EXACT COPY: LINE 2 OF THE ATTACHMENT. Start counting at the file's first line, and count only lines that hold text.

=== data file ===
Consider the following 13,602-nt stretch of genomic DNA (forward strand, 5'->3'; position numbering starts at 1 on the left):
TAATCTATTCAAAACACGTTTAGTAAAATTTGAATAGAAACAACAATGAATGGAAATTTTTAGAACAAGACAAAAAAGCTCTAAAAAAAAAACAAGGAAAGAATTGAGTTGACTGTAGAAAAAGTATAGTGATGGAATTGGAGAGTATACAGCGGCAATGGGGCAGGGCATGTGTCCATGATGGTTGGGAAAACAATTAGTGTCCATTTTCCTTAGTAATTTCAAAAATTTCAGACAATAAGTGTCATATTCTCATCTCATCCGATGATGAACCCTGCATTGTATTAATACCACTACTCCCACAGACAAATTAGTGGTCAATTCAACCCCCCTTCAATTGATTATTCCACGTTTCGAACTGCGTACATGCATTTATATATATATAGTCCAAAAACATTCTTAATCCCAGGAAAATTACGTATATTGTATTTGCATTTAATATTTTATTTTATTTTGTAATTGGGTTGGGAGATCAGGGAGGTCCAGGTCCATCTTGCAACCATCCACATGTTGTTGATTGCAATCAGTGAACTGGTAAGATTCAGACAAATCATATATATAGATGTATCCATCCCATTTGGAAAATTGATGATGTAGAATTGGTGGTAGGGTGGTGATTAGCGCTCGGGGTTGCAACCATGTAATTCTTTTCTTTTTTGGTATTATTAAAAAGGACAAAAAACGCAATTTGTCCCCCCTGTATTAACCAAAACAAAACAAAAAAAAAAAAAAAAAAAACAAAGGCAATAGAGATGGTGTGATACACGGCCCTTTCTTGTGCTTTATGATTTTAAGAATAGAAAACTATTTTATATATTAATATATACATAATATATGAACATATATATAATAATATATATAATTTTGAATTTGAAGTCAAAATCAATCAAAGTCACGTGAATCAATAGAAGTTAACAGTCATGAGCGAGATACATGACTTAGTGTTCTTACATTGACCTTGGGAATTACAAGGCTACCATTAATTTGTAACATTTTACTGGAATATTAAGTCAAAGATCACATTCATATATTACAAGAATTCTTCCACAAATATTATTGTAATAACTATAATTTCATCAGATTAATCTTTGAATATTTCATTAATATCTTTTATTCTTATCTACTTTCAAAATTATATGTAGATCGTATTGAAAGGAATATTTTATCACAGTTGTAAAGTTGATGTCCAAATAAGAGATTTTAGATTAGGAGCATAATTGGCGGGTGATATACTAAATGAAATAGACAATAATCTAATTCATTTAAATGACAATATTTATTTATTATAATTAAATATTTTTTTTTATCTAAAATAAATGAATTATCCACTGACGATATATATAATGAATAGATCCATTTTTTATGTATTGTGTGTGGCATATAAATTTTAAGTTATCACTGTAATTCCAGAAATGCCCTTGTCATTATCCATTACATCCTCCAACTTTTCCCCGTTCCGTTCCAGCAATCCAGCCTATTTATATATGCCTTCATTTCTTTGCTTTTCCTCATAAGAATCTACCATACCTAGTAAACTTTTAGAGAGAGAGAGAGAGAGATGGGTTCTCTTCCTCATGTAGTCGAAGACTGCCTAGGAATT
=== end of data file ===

TAATCTATTCAAAACACGTTTAGTAAAATTTGAATAGAAACAACAATGAATGGAAATTTTTAGAACAAGACAAAAAAGCTCTAAAAAAAAAACAAGGAAAGAATTGAGTTGACTGTAGAAAAAGTATAGTGATGGAATTGGAGAGTATACAGCGGCAATGGGGCAGGGCATGTGTCCATGATGGTTGGGAAAACAATTAGTGTCCATTTTCCTTAGTAATTTCAAAAATTTCAGACAATAAGTGTCATATTCTCATCTCATCCGATGATGAACCCTGCATTGTATTAATACCACTACTCCCACAGACAAATTAGTGGTCAATTCAACCCCCCTTCAATTGATTATTCCACGTTTCGAACTGCGTACATGCATTTATATATATATAGTCCAAAAACATTCTTAATCCCAGGAAAATTACGTATATTGTATTTGCATTTAATATTTTATTTTATTTTGTAATTGGGTTGGGAGATCAGGGAGGTCCAGGTCCATCTTGCAACCATCCACATGTTGTTGATTGCAATCAGTGAACTGGTAAGATTCAGACAAATCATATATATAGATGTATCCATCCCATTTGGAAAATTGATGATGTAGAATTGGTGGTAGGGTGGTGATTAGCGCTCGGGGTTGCAACCATGTAATTCTTTTCTTTTTTGGTATTATTAAAAAGGACAAAAAACGCAATTTGTCCCCCCTGTATTAACCAAAACAAAACAAAAAAAAAAAAAAAAAAAACAAAGGCAATAGAGATGGTGTGATACACGGCCCTTTCTTGTGCTTTATGATTTTAAGAATAGAAAACTATTTTATATATTAATATATACATAATATATGAACATATATATAATAATATATATAATTTTGAATTTGAAGTCAAAATCAATCAAAGTCACGTGAATCAATAGAAGTTAACAGTCATGAGCGAGATACATGACTTAGTGTTCTTACATTGACCTTGGGAATTACAAGGCTACCATTAATTTGTAACATTTTACTGGAATATTAAGTCAAAGATCACATTCATATATTACAAGAATTCTTCCACAAATATTATTGTAATAACTATAATTTCATCAGATTAATCTTTGAATATTTCATTAATATCTTTTATTCTTATCTACTTTCAAAATTATATGTAGATCGTATTGAAAGGAATATTTTATCACAGTTGTAAAGTTGATGTCCAAATAAGAGATTTTAGATTAGGAGCATAATTGGCGGGTGATATACTAAATGAAATAGACAATAATCTAATTCATTTAAATGACAATATTTATTTATTATAATTAAATATTTTTTTTTATCTAAAATAAATGAATTATCCACTGACGATATATATAATGAATAGATCCATTTTTTATGTATTGTGTGTGGCATATAAATTTTAAGTTATCACTGTAATTCCAGAAATGCCCTTGTCATTATCCATTACATCCTCCAACTTTTCCCCGTTCCGTTCCAGCAATCCAGCCTATTTATATATGCCTTCATTTCTTTGCTTTTCCTCATAAGAATCTACCATACCTAGTAAACTTTTAGAGAGAGAGAGAGAGAGATGGGTTCTCTTCCTCATGTAGTCGAAGACTGCCTAGGAATT